Plus our area has been open to ADU's for decades. Joaquin is a mixed use mixed density example. Accusing this area of not offering enough housing is frankly laughable.
The development on 313 E 200 N is not in the zone for increased density that lies north of 500 N. And it also does not meet the other reason neighbors and the city might benefit from increased density development consideration. We have UVX public transportation that runs through and around the neighborhood. This house does not sit immediately adjacent to those areas either.
The Joaquin is a great place to live because it mixes the old and the new. Home ownership stabilized in the last 1-2 decades and this helps the school district with planning, it increases the willingness of citizens to serve on city boards, keep an eye on crime and develop the thriving arts center in this downtown area. Plus all the downtown area residents that have a bit more of a long-term tenure have really started to work together on revitalization efforts and in generally making the place a great place to live.
This development will not be an asset to the area and it does not fit in any part of the well thought out Joaquin Neighborhood plan. We can do better.
I ask the city council to continue their support of this well thought out Joaquin Neighborhood Plan.
Grant Skabelund inside City Boundary January 10, 2023, 8:07 AM
I want to voice my support for Kent Johnson to represent Edgemont in District 1 of Provo City's Neighborhood District program. We need a fresh voice in Edgemont who is willing to listen to and represent Edgemont's residents. The previous folks who have served have been dedicated and diligent, but many of us feel they have represented a narrow agenda and have not been willing to consider options that do not fit that agenda. I've visited with Kent and he assured me that should he be selected, he will listen to all voices and make an effort to influence decisions that are positive for Edgemont, District 1, and all of Provo. We need Kent's involvement, voice, and wisdom.
Thanks for considering my feedback, grant
David Knecht inside City Boundary January 8, 2023, 9:46 AM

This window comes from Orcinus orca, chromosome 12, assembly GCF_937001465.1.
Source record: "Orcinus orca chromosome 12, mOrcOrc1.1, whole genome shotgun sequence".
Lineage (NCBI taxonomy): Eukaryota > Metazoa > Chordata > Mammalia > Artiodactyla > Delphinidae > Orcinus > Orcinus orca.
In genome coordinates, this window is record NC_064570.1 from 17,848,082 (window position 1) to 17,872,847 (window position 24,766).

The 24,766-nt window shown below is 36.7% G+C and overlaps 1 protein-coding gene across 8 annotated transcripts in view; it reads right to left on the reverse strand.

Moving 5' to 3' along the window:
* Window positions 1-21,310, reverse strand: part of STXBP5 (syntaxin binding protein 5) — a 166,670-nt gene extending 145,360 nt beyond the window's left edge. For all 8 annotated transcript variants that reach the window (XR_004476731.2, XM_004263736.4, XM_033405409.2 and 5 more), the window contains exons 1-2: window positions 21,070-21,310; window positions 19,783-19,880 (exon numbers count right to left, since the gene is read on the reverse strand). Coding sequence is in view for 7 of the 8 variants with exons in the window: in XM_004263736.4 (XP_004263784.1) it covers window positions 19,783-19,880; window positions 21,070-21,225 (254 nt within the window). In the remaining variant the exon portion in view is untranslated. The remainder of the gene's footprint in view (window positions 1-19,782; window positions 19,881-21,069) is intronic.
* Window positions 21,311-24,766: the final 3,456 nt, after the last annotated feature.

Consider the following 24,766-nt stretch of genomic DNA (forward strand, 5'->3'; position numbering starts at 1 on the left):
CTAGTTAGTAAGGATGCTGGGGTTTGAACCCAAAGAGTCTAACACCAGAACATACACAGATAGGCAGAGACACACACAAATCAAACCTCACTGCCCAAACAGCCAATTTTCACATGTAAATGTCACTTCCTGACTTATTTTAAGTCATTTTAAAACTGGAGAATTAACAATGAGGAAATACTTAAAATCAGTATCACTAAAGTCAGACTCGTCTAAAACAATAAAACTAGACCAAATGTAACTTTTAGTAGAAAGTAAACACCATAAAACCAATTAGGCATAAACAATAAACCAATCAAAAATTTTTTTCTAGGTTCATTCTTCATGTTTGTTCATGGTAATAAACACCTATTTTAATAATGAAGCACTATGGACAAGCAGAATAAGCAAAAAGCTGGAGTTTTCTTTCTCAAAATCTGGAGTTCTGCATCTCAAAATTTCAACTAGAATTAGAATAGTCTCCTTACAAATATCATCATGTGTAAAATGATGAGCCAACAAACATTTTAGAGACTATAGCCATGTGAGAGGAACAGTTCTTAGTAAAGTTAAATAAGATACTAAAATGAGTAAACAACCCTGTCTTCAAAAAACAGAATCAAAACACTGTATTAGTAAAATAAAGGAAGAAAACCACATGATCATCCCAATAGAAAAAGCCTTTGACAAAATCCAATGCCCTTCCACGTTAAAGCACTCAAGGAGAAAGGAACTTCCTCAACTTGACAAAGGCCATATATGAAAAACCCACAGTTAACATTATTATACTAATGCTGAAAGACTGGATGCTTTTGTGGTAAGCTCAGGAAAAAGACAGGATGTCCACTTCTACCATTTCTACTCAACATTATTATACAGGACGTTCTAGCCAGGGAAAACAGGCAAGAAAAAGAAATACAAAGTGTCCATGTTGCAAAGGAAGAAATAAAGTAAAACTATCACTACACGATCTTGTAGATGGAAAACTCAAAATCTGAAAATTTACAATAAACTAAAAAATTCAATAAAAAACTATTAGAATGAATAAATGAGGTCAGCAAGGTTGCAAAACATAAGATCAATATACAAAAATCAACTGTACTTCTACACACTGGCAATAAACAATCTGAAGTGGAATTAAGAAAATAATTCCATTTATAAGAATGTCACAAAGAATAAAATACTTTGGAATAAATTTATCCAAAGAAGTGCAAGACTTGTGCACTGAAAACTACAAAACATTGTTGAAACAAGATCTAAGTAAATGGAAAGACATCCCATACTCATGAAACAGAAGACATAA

While the roll out of the new program has been less than ideal, the most important thing is to make sure the best
possible people are picked to serve in it.
So while I think the process and deadlines are important, if some of the best people are among the late applicants, then they
should be considered along with the others.
R. PAUL EVANS inside City Boundary January 7, 2023, 11:03 PM
Comments, Concerns and Questions regarding the consideration of Neighborhood District Program applications submitted after the publicly announced deadline. I would appreciate a response/explanation.
1. The extension of the Neighborhood District Council application deadline was unannounced and thus excluded an equal opportunity for all residents.
2. The "Introduction" in this Open City Hall topic states that the City Council made the decision to include applications received after the 17 December 2022 deadline. In what meeting of the City Council was this deadline extending decision reached?
3. The deadline was extended by the City Council "Because of ... a lot of public input..." Please explain the rationale for including more applicants for only two neighborhoods (Edgemont and Grandview North) with 4-7 timely applicants when there are four other neighborhoods that each have 4-7 timely applicants (Joaquin, Lakewood, Provost, Provost South). The Provost and Provost South neighborhoods are in Neighborhood District 2 which received the greatest number of visitors (89) and statements (15) than any other Neighborhood District. District 2 generated the greatest number of statements (public input) than all other Neighborhood Districts, combined. One would expect that applicants that applied after the deadline in District 2 would best fit the “a lot of public input” criteria, yet, there is not one late applicant included from District 2.